About 20 years ago Glenys joined the WRAD Committee. “I could see an increasing issue in our community and little did I know that it would spiral out of control,” she said.


“The Lookout Residential Rehabilitation Centre would be another part of the jigsaw in addressing these issues. I’m a firm believer in `our community; our problem’ and we all need to get behind the Lookout project.”

Glenys is a Director of Peter's Project.

John Rantall

John might be best known as an AFL champion, but for 25 years he worked in alcohol and drug rehabilitation.

 

Now based in Noorat, John started his football career with Cobden before debuting with South Melbourne (now Sydney Swans) in 1963. After 260 games he moved to North Melbourne and was a member of the 1975 premiership team and the 1974 club best and fairest winner. He finished his 18-year, 336-game career with six games at Fitzroy in 1980. At the time he was the Victorian Football League games record holder.

 

After retiring from football, John moved to Queensland and worked as a recreational officer in alcohol and drug rehabilitation and later farmed in NSW.

 

John’s wife Deb took on the role of CEO at Abbeyfield based in Mortlake, prompting John to retire and return to his home area.

 

He says a residential rehabilitation centre would make a huge difference to the south-west.  “If it was close and people didn’t have to go out of the region to seek help, it makes it much easier.”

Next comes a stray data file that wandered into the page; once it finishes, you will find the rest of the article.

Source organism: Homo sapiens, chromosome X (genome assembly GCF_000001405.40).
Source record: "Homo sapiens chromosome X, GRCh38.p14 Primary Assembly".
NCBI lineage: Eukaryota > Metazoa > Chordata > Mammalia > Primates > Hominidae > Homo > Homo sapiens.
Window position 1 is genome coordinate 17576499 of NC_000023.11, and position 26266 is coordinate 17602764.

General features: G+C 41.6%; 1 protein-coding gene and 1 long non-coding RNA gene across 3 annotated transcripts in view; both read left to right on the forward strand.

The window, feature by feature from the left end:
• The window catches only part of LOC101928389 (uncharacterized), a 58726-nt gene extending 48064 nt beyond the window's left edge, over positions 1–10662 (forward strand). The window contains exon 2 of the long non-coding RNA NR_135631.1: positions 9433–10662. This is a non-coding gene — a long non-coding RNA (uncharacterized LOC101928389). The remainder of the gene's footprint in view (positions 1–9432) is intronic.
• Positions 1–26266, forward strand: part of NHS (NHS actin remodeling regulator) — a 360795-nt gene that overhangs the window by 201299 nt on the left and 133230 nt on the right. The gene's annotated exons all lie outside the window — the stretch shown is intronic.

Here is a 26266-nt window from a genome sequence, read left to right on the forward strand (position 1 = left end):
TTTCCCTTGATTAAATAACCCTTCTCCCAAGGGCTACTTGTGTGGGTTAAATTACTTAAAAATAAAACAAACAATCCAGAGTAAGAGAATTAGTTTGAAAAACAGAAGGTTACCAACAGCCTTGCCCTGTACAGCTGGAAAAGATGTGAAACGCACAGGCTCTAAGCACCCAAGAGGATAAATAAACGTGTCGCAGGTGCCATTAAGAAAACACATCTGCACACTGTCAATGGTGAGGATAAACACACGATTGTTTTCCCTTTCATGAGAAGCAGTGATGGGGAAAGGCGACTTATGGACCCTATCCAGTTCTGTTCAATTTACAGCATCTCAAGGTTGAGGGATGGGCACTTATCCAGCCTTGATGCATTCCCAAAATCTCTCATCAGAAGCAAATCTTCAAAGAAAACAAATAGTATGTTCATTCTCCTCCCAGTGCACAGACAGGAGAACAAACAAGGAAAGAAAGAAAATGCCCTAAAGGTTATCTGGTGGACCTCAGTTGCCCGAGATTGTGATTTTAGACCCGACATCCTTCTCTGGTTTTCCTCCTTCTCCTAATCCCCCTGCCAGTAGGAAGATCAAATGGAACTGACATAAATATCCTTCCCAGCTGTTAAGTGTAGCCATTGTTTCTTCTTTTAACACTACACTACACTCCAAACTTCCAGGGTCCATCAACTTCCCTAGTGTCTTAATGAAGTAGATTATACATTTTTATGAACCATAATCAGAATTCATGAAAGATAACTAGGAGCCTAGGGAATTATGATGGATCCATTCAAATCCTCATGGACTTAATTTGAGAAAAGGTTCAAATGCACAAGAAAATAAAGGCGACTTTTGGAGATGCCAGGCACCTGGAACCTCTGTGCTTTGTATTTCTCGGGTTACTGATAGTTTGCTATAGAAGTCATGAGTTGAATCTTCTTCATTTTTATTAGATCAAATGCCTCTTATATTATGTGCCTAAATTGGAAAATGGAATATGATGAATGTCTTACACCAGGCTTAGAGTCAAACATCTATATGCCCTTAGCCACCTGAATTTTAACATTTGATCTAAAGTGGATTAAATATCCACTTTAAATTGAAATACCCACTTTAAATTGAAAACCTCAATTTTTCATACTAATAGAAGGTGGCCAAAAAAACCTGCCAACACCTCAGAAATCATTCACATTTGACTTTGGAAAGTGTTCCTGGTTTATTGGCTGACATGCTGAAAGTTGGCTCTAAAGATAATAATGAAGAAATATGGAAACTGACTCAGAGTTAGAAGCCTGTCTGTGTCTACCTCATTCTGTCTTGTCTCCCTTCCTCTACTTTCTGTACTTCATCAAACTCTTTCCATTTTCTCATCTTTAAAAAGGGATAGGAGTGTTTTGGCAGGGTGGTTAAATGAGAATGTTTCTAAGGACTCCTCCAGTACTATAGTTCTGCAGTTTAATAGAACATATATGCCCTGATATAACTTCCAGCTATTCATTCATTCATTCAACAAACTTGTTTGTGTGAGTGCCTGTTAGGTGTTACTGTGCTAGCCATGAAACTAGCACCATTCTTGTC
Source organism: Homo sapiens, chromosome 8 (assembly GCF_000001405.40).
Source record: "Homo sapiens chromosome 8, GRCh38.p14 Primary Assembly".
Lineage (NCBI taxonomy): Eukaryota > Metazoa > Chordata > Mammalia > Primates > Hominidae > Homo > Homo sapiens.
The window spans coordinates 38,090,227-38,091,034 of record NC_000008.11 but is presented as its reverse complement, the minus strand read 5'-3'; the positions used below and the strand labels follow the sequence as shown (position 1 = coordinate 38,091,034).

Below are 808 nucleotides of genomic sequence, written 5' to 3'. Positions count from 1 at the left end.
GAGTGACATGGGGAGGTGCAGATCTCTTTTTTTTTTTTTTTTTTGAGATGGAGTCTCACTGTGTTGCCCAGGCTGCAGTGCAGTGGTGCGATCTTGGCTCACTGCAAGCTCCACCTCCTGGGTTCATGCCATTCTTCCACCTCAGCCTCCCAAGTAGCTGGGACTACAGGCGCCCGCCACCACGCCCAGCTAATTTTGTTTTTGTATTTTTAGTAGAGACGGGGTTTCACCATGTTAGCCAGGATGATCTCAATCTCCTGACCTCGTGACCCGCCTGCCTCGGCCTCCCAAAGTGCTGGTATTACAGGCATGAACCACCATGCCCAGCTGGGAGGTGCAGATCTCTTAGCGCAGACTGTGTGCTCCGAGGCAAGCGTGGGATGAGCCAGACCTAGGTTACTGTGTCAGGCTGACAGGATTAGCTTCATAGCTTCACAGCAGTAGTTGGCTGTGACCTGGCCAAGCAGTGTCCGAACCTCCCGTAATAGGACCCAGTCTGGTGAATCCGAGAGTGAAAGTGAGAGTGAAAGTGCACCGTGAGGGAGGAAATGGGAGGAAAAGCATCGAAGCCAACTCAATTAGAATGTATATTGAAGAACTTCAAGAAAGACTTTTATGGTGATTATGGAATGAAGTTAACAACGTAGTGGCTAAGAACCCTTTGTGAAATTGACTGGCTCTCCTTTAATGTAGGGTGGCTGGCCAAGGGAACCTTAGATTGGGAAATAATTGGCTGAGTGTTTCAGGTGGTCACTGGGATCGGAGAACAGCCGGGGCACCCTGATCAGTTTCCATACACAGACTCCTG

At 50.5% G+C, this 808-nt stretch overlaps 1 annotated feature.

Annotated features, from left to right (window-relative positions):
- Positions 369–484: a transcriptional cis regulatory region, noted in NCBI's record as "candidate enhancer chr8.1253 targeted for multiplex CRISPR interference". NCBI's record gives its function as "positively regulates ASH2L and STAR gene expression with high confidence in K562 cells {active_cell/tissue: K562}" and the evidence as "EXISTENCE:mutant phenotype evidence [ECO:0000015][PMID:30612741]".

Sue Cassidy

Born in Terang, Sue went to school in Warrnambool and started her hairdressing apprenticeship when 16.

 

After living in England from 2000 to 2002, Sue opened Unisexcuts in 2003, and married David Cassidy in 2006.  

Sue’s many community involvements include Warrnambool Football / Netball Club board, the sub-committee for Peter’s Project fundraiser, Leadership Great South Coast, committee member for Business Professional Women South West, steering committee member for ICE project, Daybreak Rotary, and Board member for Lyndoch Living.

 

Sue was elected as a Warrnambool City Councillor in 2016.

 

“I had a lightbulb moment at the Ice Challenge day when I was talking to reformed addicts who had to be rehabilitated in their homes or on the street. I then said to WRAD Director Geoff Soma, why don’t we try for a rehab centre for drug and alcohol. When I ran for council, in my top three priorities was to advocate for a rehabilitation centre for our region.

Matty Stewart

Radio identity, business owner and mentor for young people, Matty has a strong connection to the Warrnambool community.

Matty presents a morning breakfast show for Coast FM, calls football and racing, owns Town and Country Pizza and runs the Standing Tall mentoring program for disengaged young people.

He was born and bred in Warrnambool and is passionate about his local community.

“My passion for the Lookout proposal follows on from being an ambassador for the Great South Coast ICE challenge,” he said. “There’s a need in our society for something like this to improve outcomes for local people.”

Matty is married with three children aged 4, 7 and 10.

Greg Best

Greg has been editor of The Standard for the past three years.

 

Born and raised locally, Greg started his journalism career at The Standard before moving to Melbourne and returned to The Standard 20 years ago.

 

He says people with drug and alcohol issues deserve a chance to get their lives back on track. “Education has to be the number one priority around the addiction to drugs and alcohol.  It happens to anyone and we need to have things such as the residential rehabilitation centre in place to help support people overcome addictions to alcohol, prescription drugs or illicit drugs. We can’t just keep locking people up.”